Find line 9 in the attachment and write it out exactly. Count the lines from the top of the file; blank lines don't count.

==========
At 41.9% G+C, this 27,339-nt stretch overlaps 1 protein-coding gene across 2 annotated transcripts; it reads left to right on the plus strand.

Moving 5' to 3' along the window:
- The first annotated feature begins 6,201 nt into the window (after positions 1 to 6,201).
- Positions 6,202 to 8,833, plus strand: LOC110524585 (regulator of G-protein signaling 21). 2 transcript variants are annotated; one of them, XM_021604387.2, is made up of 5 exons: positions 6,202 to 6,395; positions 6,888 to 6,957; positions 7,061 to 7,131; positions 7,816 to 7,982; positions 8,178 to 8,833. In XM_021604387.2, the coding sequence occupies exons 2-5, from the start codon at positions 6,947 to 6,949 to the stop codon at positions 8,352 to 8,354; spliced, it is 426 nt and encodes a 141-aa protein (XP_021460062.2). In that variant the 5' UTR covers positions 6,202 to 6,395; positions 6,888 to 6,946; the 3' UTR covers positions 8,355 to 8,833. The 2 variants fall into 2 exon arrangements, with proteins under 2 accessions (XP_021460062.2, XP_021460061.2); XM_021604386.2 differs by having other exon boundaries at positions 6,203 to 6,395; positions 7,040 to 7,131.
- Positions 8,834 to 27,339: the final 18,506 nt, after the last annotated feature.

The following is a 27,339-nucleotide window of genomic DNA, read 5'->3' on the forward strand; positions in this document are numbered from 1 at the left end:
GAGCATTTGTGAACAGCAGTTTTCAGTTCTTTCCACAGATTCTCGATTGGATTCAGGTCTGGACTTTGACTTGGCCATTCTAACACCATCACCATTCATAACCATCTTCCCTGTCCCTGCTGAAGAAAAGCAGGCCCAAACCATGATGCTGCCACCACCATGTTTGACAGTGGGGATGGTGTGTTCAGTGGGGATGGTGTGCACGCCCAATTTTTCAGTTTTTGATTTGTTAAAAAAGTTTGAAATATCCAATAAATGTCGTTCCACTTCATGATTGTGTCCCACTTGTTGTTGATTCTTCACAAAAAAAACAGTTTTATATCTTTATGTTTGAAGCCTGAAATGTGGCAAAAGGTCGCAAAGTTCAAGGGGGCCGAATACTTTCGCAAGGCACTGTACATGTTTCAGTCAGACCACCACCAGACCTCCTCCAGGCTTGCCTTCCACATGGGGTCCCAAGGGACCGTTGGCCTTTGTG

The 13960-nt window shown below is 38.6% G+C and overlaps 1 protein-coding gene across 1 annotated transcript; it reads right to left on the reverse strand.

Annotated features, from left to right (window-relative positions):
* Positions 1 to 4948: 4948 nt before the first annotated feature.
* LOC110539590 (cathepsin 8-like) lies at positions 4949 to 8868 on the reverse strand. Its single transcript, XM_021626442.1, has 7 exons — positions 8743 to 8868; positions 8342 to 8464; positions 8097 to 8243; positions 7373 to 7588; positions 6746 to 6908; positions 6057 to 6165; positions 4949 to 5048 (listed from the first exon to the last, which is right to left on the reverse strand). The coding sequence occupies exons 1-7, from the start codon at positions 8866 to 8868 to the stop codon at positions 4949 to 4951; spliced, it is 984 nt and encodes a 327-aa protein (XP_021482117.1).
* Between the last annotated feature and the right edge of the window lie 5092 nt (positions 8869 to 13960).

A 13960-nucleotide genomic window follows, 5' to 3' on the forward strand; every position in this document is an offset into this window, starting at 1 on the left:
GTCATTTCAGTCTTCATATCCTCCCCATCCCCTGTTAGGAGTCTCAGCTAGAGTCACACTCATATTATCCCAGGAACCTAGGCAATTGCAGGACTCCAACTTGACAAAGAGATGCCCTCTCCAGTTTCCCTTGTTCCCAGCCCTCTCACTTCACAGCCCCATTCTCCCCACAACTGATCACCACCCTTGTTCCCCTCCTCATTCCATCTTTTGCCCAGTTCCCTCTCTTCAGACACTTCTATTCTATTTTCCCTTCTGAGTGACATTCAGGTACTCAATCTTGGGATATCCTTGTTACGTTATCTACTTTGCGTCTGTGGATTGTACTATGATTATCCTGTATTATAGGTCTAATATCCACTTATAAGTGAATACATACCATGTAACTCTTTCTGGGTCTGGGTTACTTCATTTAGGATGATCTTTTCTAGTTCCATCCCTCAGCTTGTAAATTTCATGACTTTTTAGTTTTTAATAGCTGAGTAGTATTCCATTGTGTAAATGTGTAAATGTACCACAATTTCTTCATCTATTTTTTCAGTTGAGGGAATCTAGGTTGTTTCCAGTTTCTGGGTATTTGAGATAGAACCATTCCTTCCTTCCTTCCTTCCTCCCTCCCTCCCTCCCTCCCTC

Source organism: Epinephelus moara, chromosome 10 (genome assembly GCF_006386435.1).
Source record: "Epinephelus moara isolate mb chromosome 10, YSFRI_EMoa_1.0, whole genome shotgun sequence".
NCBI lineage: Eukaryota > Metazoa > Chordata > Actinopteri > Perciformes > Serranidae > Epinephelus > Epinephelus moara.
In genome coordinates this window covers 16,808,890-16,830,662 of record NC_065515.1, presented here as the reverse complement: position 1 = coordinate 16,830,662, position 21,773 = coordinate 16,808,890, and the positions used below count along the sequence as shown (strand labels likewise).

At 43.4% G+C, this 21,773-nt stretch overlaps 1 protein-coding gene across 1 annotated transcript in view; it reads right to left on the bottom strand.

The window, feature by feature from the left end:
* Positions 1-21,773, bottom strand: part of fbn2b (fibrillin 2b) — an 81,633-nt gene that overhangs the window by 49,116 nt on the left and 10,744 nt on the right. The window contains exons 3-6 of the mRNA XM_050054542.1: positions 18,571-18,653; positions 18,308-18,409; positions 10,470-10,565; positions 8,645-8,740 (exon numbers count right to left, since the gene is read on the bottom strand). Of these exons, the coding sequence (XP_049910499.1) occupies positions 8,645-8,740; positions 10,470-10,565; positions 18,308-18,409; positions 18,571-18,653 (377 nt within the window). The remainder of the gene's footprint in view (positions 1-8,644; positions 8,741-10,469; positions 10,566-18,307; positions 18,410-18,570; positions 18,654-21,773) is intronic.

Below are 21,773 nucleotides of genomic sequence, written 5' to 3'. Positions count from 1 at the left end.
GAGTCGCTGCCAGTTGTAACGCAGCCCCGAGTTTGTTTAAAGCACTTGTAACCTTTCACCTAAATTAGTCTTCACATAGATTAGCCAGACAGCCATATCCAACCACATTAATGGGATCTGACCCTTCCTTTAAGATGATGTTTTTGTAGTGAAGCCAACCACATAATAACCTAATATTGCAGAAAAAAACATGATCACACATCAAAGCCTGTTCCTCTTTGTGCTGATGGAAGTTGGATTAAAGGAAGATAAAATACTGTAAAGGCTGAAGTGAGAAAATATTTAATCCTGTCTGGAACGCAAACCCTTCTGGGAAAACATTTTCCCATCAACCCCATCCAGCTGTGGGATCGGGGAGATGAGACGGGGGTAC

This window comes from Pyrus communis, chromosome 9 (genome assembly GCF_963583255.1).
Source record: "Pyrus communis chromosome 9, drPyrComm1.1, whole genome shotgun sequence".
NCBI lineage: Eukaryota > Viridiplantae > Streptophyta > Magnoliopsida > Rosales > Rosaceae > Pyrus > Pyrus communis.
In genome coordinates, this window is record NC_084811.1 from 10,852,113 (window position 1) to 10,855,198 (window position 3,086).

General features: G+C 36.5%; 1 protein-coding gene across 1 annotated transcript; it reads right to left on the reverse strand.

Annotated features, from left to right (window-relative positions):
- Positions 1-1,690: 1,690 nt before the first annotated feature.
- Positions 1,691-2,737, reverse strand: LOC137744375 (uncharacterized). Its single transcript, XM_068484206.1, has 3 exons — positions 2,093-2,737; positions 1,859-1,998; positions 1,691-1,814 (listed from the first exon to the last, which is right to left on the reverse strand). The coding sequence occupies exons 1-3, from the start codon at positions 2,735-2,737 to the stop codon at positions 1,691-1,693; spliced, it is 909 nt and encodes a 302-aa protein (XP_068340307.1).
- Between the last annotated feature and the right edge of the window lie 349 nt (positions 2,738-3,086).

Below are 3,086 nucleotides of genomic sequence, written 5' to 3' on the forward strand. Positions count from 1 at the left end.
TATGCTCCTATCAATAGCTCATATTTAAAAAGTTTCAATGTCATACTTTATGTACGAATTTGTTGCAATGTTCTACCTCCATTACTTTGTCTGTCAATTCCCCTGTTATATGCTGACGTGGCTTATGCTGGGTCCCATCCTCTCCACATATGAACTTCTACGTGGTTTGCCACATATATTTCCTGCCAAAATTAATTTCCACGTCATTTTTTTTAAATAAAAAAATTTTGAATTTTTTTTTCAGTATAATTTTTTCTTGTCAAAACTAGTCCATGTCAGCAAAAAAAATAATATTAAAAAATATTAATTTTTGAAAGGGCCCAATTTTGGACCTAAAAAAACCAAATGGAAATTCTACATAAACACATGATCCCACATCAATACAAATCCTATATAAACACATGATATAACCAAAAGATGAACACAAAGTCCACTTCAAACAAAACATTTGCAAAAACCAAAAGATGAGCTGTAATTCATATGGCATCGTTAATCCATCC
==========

Annotated features, from left to right (window-relative positions):